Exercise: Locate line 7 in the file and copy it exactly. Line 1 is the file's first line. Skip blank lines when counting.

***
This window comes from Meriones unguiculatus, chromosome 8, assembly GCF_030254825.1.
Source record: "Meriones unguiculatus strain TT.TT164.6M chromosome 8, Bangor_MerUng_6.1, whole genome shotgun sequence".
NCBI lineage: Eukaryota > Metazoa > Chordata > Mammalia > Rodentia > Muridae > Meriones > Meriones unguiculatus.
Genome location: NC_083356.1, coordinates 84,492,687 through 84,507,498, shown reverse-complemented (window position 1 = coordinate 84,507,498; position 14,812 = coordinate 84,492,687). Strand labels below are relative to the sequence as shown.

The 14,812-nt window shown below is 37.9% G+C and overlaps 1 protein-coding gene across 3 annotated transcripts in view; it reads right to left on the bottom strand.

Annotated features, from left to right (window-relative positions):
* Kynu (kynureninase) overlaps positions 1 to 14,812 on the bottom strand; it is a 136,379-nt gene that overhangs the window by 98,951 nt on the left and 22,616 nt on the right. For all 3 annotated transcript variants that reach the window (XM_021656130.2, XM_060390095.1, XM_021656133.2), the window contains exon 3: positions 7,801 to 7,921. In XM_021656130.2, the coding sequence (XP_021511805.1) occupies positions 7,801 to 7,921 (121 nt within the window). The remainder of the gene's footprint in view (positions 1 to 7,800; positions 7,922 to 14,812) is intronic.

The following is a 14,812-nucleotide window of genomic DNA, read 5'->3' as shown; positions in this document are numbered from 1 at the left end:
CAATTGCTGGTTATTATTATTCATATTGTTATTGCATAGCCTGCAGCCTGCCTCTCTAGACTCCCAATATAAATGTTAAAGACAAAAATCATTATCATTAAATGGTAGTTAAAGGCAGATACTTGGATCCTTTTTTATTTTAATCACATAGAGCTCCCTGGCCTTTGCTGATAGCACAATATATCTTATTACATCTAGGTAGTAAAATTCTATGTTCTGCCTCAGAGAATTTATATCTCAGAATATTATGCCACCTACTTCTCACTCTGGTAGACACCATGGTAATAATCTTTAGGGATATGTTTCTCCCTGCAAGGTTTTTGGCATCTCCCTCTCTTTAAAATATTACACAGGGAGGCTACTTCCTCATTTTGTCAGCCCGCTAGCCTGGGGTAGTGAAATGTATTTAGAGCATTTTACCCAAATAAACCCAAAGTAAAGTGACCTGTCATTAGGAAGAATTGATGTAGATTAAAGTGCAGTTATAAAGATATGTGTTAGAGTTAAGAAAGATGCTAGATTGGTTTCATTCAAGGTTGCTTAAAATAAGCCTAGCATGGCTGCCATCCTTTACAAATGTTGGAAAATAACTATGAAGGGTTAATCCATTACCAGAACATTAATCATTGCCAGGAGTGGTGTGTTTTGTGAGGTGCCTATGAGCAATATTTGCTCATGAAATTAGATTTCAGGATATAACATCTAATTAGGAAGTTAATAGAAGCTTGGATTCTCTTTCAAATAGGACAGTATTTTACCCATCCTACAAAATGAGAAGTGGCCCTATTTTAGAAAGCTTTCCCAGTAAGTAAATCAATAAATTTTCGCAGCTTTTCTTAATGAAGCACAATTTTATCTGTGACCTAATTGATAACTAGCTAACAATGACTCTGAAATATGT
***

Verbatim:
* Kynu (kynureninase) overlaps positions 1 to 14,812 on the bottom strand; it is a 136,379-nt gene that overhangs the window by 98,951 nt on the left and 22,616 nt on the right. For all 3 annotated transcript variants that reach the window (XM_021656130.2, XM_060390095.1, XM_021656133.2), the window contains exon 3: positions 7,801 to 7,921. In XM_021656130.2, the coding sequence (XP_021511805.1) occupies positions 7,801 to 7,921 (121 nt within the window). The remainder of the gene's footprint in view (positions 1 to 7,800; positions 7,922 to 14,812) is intronic.